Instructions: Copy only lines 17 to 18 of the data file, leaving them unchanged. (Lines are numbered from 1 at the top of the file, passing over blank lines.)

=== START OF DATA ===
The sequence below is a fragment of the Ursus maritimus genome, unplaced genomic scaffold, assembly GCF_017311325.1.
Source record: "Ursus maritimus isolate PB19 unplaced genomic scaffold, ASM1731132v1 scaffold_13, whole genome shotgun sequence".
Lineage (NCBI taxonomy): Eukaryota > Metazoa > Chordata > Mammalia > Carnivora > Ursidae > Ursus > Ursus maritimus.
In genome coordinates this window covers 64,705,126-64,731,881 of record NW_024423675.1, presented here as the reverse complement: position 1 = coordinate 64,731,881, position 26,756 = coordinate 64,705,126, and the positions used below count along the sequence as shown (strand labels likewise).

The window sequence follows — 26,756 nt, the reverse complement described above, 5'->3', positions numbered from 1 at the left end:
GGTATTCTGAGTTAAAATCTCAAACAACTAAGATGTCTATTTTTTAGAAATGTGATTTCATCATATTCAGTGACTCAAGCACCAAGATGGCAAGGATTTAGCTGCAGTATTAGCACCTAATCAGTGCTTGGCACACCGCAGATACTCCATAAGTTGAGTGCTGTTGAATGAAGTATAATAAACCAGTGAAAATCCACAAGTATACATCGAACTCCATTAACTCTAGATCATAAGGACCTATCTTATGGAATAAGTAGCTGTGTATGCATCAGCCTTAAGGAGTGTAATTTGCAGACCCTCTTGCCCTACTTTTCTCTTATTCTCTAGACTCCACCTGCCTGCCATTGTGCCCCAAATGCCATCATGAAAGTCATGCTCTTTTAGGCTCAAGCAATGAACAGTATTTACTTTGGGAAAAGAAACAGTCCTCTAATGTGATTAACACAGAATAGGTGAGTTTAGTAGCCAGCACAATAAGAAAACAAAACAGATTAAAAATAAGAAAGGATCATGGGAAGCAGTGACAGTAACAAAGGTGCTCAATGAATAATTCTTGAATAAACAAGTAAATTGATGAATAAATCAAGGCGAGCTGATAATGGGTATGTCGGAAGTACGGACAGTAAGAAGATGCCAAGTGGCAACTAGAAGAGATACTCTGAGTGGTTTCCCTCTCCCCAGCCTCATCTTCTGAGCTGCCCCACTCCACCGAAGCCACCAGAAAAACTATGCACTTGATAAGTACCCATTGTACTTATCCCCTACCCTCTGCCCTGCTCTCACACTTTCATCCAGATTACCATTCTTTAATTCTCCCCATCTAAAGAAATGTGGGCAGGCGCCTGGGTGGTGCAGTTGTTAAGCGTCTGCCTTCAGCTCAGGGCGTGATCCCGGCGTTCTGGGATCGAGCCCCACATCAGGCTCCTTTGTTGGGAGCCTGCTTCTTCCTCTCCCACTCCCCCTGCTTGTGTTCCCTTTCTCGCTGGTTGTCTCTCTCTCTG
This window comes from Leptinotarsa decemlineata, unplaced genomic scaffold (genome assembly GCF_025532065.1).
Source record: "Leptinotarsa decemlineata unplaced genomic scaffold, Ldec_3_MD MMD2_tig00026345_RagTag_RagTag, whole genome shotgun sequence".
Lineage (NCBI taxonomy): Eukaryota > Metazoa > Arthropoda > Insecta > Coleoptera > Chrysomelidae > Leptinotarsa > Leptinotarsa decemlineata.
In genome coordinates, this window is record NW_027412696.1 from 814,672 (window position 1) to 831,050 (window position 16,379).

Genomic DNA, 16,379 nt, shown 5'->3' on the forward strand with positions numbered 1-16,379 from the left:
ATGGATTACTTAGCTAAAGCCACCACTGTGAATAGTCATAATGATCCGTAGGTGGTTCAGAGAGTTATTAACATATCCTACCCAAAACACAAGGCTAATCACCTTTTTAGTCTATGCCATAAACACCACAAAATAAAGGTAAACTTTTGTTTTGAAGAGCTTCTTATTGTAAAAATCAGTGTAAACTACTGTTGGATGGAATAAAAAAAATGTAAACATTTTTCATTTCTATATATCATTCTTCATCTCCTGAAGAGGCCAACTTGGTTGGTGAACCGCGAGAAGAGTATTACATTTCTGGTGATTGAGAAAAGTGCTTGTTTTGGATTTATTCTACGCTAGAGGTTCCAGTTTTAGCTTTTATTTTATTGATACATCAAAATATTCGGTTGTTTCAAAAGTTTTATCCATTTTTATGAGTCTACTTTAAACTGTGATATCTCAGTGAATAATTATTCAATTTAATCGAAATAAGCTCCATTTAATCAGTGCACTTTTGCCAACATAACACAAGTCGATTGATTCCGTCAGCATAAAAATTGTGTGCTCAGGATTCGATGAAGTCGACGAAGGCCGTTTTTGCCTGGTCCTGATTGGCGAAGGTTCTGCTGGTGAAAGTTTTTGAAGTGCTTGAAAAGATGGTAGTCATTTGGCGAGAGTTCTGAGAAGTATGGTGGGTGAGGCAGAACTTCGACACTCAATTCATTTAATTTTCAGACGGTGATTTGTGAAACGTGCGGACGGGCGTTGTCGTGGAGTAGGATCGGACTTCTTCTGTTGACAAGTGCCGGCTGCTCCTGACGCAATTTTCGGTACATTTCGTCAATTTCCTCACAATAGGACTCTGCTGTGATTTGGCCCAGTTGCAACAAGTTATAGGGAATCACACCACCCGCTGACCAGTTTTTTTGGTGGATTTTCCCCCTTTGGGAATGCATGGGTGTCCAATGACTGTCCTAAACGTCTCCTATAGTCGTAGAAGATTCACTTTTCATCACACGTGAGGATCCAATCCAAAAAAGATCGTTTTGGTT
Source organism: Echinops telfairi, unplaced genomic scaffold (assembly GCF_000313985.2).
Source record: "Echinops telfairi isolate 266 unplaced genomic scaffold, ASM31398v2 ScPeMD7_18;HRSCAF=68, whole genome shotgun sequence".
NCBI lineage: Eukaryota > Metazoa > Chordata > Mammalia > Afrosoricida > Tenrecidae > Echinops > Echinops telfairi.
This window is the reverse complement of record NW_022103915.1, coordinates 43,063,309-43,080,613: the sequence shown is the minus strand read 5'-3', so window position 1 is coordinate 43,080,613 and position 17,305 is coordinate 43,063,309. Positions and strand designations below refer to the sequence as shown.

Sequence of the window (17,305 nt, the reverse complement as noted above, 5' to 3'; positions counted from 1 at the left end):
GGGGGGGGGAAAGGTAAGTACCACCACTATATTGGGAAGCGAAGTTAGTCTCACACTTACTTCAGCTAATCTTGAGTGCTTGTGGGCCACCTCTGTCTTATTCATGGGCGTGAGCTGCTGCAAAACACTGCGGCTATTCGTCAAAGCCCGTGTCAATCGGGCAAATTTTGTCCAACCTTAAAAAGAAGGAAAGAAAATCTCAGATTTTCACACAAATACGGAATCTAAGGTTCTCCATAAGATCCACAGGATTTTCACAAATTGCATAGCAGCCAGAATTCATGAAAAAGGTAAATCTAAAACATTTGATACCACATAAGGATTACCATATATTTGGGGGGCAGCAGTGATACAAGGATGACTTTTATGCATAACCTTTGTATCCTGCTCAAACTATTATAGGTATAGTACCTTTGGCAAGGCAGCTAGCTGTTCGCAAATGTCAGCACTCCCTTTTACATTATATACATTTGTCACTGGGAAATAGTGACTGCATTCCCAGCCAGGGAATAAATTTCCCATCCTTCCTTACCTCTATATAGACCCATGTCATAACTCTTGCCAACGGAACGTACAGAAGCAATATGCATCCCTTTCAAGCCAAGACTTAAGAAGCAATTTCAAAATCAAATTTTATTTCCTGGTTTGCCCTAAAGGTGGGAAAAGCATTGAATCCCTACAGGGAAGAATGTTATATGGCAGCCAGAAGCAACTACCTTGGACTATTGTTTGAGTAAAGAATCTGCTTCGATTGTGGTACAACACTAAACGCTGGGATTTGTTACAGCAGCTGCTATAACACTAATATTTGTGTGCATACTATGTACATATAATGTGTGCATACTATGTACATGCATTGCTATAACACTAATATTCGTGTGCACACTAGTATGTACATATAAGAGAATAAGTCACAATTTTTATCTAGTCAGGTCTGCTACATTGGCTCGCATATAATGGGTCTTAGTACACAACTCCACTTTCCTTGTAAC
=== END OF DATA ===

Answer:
Sequence of the window (17,305 nt, the reverse complement as noted above, 5' to 3'; positions counted from 1 at the left end):
GGGGGGGGGAAAGGTAAGTACCACCACTATATTGGGAAGCGAAGTTAGTCTCACACTTACTTCAGCTAATCTTGAGTGCTTGTGGGCCACCTCTGTCTTATTCATGGGCGTGAGCTGCTGCAAAACACTGCGGCTATTCGTCAAAGCCCGTGTCAATCGGGCAAATTTTGTCCAACCTTAAAAAGAAGGAAAGAAAATCTCAGATTTTCACACAAATACGGAATCTAAGGTTCTCCATAAGATCCACAGGATTTTCACAAATTGCATAGCAGCCAGAATTCATGAAAAAGGTAAATCTAAAACATTTGATACCACATAAGGATTACCATATATTTGGGGGGCAGCAGTGATACAAGGATGACTTTTATGCATAACCTTTGTATCCTGCTCAAACTATTATAGGTATAGTACCTTTGGCAAGGCAGCTAGCTGTTCGCAAATGTCAGCACTCCCTTTTACATTATATACATTTGTCACTGGGAAATAGTGACTGCATTCCCAGCCAGGGAATAAATTTCCCATCCTTCCTTACCTCTATATAGACCCATGTCATAACTCTTGCCAACGGAACGTACAGAAGCAATATGCATCCCTTTCAAGCCAAGACTTAAGAAGCAATTTCAAAATCAAATTTTATTTCCTGGTTTGCCCTAAAGGTGGGAAAAGCATTGAATCCCTACAGGGAAGAATGTTATATGGCAGCCAGAAGCAACTACCTTGGACTATTGTTTGAGTAAAGAATCTGCTTCGATTGTGGTACAACACTAAACGCTGGGATTTGTTACAGCAGCTGCTATAACACTAATATTTGTGTGCATACTATGTACATATAATGTGTGCATACTATGTACATGCATTGCTATAACACTAATATTCGTGTGCACACTAGTATGTACATATAAGAGAATAAGTCACAATTTTTATCTAGTCAGGTCTGCTACATTGGCTCGCATATAATGGGTCTTAGTACACAACTCCACTTTCCTTGTAAC